As some lovely Kenny G muzak we nibbled on a couple of starters. Mildly-flavoured chicken satay (8) with cucumber and a skerrick of sauce. I liked the sound of the crab angel (7) – fried wontons of crab meat and cream cheese – but the crab seemed to have been playing peek-a-boo as I barely noticed it.
The “staff favourite” chicken Penang curry (17) was of the rather standard varieties you get in any Thai restaurant. Bits of chicken breast, basil, asparagus … yada yada.
The sam rod (25) sounded promising. Partially de-boned duck that’s slow-roasted and then flash-fried. What ruined it was the excessive drenching in basil-pineapple sauce. The beautiful meat was completely overpowered by the sweet and sour sauce; and man was it sickly sweet. Dessert duck, anyone? Excessive use of sugar in American-Thai restaurants was becoming the norm, no matter what part of the country we were in.
Each morning we awoke to a town enshrouded by fog. That time of the year, I guess, and being up really early meant we could see the town in a very different atmosphere and without the day-trippers. It was time to jump into the car, luggage-free and hit the roads and see what went on around the area.
First stop, and before the rest of Vermont’s visitors swarmed, was the Cold Hollow Cider Mill just outside of town. Tourist hotspots are usually a deterrent for us, but when roadside signage declares “Legendary cider donuts”, I find it requires further investigation. Research purposes, you know.
The set-up at the mill is well and truly for the tourists and also very kid friendly. It’s major drawcard is the apple cider (the non-alcoholic stuff); pressed onsite where it’s available cold, hot, mulled or even combined with cranberry juice. The smell of it fills the air and you can even sample some from a self-pour tasting vat.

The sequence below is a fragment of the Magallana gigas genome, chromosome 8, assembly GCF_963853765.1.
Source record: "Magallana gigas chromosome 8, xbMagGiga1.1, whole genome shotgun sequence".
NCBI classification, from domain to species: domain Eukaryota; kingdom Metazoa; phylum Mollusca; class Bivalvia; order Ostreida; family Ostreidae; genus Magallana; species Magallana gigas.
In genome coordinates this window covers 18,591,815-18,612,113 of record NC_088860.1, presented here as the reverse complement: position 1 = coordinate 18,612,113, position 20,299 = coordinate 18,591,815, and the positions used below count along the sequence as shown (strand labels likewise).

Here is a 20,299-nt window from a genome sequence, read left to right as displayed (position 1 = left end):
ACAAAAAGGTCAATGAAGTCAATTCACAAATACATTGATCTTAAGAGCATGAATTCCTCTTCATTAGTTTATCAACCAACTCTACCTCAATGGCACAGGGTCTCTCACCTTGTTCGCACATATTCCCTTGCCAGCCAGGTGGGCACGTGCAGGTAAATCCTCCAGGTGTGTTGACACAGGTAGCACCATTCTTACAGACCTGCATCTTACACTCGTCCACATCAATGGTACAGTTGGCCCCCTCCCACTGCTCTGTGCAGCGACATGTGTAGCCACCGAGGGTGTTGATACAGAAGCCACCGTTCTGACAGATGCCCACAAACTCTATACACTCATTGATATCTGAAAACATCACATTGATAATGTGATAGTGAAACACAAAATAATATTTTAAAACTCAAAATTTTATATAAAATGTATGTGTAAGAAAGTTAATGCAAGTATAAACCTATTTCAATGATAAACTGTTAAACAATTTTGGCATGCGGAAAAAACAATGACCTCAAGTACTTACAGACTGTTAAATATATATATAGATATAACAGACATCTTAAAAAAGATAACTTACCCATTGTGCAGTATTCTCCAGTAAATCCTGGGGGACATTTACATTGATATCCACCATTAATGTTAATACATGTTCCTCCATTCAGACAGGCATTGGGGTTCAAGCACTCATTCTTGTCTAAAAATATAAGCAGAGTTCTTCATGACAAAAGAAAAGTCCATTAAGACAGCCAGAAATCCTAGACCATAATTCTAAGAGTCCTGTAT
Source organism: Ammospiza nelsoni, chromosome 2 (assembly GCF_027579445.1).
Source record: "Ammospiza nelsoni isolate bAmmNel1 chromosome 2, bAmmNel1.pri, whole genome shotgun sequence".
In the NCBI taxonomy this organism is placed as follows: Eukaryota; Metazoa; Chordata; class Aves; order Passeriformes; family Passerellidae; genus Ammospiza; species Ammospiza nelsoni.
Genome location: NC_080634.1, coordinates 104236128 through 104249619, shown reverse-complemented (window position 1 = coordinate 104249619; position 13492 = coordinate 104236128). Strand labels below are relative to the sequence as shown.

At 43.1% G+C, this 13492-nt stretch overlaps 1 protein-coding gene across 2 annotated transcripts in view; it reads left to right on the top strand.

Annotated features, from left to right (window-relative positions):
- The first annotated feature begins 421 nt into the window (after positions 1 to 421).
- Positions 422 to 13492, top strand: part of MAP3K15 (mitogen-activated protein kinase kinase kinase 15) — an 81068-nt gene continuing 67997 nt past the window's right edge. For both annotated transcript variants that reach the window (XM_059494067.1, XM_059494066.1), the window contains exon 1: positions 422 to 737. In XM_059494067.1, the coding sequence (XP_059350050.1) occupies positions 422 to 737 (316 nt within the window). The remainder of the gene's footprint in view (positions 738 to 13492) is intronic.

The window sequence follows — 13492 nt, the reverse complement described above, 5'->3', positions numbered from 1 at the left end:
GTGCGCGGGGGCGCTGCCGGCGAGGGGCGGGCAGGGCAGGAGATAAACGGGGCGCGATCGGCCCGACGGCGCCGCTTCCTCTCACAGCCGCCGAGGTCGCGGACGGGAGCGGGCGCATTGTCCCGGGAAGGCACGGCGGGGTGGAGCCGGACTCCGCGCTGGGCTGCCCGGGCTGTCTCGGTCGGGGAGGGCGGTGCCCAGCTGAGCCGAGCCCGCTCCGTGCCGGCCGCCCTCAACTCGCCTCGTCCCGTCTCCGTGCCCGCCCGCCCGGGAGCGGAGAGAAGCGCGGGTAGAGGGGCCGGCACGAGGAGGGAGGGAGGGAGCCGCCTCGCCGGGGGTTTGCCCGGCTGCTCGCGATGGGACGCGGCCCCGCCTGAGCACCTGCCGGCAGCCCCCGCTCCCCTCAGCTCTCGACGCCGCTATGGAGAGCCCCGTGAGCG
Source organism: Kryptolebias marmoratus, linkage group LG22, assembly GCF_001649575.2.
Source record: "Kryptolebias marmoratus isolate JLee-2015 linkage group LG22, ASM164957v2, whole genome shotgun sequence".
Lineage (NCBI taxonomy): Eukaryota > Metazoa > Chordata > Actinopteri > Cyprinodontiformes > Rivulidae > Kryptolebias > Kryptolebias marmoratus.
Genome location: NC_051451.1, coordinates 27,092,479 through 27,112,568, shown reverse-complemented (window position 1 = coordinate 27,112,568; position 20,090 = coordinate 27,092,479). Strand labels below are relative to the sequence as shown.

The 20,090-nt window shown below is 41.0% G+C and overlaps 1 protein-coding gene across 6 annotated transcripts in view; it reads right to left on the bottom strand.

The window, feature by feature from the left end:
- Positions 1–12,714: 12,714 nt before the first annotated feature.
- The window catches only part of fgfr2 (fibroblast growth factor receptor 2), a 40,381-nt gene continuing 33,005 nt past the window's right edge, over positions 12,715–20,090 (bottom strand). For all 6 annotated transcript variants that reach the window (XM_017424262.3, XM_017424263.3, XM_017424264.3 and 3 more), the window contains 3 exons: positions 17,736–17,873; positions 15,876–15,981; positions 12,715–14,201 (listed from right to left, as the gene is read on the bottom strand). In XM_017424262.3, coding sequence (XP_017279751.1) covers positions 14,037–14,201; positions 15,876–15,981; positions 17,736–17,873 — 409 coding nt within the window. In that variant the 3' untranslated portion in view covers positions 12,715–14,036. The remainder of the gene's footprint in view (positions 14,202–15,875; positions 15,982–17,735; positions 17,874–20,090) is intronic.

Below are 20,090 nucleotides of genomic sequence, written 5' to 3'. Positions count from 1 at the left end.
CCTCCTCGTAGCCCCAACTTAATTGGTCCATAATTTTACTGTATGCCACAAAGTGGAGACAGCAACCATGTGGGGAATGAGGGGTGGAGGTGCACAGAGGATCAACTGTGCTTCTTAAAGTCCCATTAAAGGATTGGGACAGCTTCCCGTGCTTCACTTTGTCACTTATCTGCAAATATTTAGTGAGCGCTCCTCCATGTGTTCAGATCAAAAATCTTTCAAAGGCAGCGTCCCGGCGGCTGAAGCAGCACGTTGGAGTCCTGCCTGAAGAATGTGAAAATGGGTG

And then there’s the gift shop. It’s an extravaganza of what Vermont has on offer. Local maple syrup and endless products that contain it, preserves, artisanal products, knick-knacks for the house, kiddies toys, treats for your pooch, even a live beehive.
We couldn’t leave without sampling the cider donuts, so it was a bag of 6 to go. They were barely an hour out of the fryer which meant they retained a little of the external crust. It’s an un-risen and rather cakey and crumbly texture with a mildly spiced apple cider flavour. I’m still unsure as to what makes them legendary.
The plan was to head west and check out Burlington on the east shore of Lake Champlain. Quietly I was wishing we could just drive for another two hours and have lunch in Quebec, Canada, but that would be a little more complicated.
With views of New York State across the lake, the small city of Burlington is the largest city in Vermont. It’s a laid-back kind of place, vibrant and youthful thanks to Vermont Uni being based in town. The four-block Church Street Marketplace pedestrian mall was the busiest area in town; lined with chain stores, independent retailers and places to grab a bite or coffee.
Did someone say coffee?
A bunch of coffee shops dot the length of Church Street but in the middle of the mall is one that buzzed a little more than any other. This was as good a sign as any. Uncommon Grounds roasts its own beans and, I must say, does a pretty good macchiato. Noisette-style, that is. As you elbow your way along the line of I-just-want-to-order-my-coffee punters, there are plenty of sugary treats in the glass cabinet that just may be tempting enough to pair with your coffee. And those that like old coffee machinery may get a thrill from the vintage bits and pieces dotted around the café.